Pensacola - Kim Landry

Pensacola - Kim Landry

From the College of Medicine's 2018 annual report. Part of the 'After the hurricane: Responsive to community needs' series.



Chief Medical Officer Landry (M.D., Program in Medical Sciences ’86) saw Panama City patients after Hurricane Michael even though he was more than 100 miles away in Pensacola. The storm presented the perfect opportunity to demonstrate the strengths of telemedicine. (Mark Stavros, M.D., clerkship director for emergency medicine at the Pensacola Regional Campus, was also involved in this project.)


It was the first time we had employed telemedicine during a natural disaster, when local medical resources were profoundly affected or even nonexistent. Telemedicine allowed us emergency physicians at a distant location to be delivered virtually into the disaster region and to begin examining patients with the assistance of paramedics. The digital diagnostic equipment allowed us to perform as close to a face-to-face exam as possible.


In this limited exercise, we evaluated and treated over a dozen patients. Some had lost most of their personal belongings, including prescription medications, and had no way to contact their physician for follow-up visits or new prescriptions. In addition, post-disaster cleanup operations yielded many minor traumatic injuries such as puncture wounds and cuts. Some of these can be treated via telemedicine. Even if they can’t, having an emergency physician using telemedicine to evaluate the patient in the field can really help decompress an overcrowded emergency department. I saw a few traumatic injuries, including an amputated finger, that required treatment at the hospital. A couple of patients were stressed out, causing them to be hypertensive, tachycardic (rapid heart rate) and short of breath. They were evaluated and did not require transport to the hospital.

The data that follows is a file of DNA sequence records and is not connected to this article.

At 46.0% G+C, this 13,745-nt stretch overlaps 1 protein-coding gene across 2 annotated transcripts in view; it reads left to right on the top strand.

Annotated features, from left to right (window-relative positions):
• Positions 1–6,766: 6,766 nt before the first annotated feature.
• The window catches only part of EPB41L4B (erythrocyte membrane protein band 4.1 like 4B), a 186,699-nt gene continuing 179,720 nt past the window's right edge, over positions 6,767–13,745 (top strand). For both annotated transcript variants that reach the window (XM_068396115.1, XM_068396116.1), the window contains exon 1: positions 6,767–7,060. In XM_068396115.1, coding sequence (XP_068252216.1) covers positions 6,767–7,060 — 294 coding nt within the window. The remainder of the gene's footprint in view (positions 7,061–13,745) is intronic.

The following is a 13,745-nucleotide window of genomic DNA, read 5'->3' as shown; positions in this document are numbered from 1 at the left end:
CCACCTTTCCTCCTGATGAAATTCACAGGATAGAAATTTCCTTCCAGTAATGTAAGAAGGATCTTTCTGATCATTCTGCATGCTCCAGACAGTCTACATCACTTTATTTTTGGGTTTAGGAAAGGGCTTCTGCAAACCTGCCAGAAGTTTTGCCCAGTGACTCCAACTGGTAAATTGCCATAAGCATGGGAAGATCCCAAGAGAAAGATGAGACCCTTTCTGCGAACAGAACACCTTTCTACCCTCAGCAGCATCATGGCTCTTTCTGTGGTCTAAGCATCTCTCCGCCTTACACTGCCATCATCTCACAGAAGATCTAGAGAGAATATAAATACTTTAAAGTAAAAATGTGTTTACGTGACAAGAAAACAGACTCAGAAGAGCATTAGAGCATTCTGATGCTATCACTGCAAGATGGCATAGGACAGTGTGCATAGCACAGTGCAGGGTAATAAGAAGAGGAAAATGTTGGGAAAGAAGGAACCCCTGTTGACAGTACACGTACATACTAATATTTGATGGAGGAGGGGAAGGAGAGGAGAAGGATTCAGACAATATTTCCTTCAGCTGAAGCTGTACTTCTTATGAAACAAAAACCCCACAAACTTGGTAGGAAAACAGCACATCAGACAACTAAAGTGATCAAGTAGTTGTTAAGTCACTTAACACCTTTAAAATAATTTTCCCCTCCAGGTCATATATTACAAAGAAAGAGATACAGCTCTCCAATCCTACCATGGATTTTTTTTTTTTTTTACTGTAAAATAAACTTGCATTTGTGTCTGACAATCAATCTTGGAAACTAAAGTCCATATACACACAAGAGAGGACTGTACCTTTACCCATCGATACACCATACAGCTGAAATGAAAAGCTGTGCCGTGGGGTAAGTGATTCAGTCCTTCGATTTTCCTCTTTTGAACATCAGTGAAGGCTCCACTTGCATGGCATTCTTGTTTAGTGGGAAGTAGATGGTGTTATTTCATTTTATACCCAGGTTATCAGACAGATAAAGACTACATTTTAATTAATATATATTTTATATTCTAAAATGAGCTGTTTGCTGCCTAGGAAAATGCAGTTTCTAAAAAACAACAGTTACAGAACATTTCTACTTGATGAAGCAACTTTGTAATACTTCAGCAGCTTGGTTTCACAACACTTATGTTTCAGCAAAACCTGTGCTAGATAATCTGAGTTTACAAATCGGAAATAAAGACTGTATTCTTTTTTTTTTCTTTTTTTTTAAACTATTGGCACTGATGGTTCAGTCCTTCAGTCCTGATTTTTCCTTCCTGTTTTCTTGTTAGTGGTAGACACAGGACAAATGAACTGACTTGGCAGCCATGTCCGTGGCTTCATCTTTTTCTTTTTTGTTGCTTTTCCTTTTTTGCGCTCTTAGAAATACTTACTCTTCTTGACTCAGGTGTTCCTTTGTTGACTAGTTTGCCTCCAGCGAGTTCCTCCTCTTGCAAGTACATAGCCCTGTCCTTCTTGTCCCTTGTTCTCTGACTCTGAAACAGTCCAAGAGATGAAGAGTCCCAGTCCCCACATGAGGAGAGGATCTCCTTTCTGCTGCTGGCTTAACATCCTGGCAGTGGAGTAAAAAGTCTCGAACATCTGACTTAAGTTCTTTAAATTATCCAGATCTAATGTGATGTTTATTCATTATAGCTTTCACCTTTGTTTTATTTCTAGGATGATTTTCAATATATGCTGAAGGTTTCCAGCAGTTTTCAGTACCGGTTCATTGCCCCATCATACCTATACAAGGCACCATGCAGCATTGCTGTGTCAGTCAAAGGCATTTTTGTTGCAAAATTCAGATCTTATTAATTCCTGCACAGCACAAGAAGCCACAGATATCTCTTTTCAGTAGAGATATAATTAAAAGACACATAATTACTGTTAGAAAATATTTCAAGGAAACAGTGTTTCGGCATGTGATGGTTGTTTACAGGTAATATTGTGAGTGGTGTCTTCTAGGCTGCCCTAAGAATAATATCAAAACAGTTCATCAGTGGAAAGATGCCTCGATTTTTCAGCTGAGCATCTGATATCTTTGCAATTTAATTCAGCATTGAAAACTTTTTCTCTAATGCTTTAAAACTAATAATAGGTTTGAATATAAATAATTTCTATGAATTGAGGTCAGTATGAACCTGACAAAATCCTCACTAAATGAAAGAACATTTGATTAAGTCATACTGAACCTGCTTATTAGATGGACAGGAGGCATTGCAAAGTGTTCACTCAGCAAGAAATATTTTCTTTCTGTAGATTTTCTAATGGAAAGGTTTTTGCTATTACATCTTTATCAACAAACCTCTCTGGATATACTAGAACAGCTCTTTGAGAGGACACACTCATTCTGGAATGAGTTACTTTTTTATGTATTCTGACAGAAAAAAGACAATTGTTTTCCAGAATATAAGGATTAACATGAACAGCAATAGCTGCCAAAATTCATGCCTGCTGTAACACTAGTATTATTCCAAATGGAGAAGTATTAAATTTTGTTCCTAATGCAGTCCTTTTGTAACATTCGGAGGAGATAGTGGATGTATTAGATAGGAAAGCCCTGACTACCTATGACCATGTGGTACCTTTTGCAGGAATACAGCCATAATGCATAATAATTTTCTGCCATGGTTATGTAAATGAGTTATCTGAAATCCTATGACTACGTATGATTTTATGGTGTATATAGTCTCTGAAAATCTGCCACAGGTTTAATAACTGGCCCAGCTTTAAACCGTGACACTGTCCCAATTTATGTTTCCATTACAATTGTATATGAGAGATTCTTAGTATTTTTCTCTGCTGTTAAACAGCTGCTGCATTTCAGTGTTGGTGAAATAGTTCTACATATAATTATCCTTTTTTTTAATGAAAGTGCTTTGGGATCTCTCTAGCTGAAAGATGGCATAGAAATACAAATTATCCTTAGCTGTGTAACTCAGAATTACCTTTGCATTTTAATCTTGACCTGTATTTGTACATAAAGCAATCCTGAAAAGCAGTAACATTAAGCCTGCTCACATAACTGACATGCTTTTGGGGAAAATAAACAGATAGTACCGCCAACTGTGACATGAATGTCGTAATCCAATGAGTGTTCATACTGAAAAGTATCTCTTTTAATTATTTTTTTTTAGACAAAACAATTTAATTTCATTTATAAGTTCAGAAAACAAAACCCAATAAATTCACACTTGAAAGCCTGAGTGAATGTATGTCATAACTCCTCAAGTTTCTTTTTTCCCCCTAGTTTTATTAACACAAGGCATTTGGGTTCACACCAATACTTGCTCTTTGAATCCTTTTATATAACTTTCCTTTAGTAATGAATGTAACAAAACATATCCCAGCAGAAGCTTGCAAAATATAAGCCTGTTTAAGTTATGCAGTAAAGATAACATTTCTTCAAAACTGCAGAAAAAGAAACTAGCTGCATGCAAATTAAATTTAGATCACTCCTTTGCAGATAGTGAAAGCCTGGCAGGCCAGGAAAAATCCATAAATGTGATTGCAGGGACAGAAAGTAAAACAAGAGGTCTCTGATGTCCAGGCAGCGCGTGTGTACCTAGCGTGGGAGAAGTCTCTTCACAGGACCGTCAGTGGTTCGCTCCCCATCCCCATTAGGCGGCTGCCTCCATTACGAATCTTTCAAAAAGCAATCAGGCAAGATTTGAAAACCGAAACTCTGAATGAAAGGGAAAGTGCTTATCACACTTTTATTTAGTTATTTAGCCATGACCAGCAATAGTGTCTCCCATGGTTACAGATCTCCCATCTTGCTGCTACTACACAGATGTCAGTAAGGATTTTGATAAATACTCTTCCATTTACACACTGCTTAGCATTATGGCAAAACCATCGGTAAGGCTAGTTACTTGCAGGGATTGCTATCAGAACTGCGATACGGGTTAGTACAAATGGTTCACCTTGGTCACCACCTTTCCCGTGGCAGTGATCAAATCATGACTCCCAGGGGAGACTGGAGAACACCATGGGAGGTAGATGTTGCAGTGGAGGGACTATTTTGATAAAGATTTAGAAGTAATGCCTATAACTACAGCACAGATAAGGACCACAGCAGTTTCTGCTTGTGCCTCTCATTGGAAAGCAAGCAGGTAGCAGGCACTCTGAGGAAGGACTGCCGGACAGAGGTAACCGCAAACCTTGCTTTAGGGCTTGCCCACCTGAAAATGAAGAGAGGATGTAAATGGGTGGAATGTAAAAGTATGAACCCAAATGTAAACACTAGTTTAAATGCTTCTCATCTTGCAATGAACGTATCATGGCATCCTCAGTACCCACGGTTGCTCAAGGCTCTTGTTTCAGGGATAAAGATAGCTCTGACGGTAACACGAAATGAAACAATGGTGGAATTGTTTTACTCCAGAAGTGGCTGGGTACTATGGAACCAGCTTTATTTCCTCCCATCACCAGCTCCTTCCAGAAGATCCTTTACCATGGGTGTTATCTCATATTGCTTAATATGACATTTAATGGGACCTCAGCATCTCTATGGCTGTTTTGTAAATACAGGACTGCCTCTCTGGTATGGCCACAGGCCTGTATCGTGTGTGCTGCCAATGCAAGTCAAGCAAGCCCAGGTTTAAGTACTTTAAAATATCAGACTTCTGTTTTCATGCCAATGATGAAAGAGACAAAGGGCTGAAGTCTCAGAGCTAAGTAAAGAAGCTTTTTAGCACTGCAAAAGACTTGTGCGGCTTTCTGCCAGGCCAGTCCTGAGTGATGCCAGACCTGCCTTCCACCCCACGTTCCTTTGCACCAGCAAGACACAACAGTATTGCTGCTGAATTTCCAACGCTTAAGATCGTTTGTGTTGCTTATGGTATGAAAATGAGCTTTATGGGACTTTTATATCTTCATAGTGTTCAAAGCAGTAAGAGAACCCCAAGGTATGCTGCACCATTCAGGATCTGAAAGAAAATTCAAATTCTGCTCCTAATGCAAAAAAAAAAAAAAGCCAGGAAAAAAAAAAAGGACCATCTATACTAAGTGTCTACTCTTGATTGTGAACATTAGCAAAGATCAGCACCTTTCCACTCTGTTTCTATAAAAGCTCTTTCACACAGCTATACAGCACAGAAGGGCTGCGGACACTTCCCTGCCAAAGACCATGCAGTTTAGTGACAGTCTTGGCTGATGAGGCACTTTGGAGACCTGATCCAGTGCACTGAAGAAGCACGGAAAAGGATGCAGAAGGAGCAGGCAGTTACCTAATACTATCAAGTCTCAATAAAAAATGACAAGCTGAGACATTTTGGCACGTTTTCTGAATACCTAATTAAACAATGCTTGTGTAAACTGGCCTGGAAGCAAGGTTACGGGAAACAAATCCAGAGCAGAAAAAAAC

It worked well, despite only sporadic cellphone and Wi-Fi availability. Fortunately, the system I use (MaxLife Advanced Telemedical Systems) searches for and automatically connects to the strongest cellular signal available, allowing uninterrupted connection between physician and paramedic/patient. Satellite would resolve many connectivity issues, but it costs more.


The paramedics I use are already trained in patient assessment and management of emergency conditions, so I only had to train them on the use of the peripheral equipment (exam camera(s), otoscope, stethoscope, etc.) and how to operate the software installed in the telemedicine cases.


Besides the connectivity issues mentioned above, there are other downsides:

  • Prohibitive startup costs. The mobile telemedicine case and all the peripherals run about $31,000 to more than $35,000 each. The cardiac monitor is part of the EMS equipment; however, if a non-EMS telemedical service were to purchase one, it would run another $35,000. On the physician (or hospital) side, it’s a matter of installing the software that connects to the case and having a good set of headphones to listen to heart and lung sounds.
  • Lack of reimbursement, even though telemedicine has the potential to save insurance companies and third-party payers a significant amount of money. At least 32 states require insurance companies to reimburse for telemedical services at the same rate as a face-to-face visit. But in Florida, insurance lobbyists have managed to remove any such language from telemedicine bills that have made it through the Legislature.


Telemedicine has tremendous potential for conveniently connecting patients and physicians in both rural and disaster settings who may otherwise go without care. It offers early evaluation and intervention. A patient who may avoid travel to a physician’s office might welcome a virtual physician visit before a relatively minor problem becomes more serious and more expensive.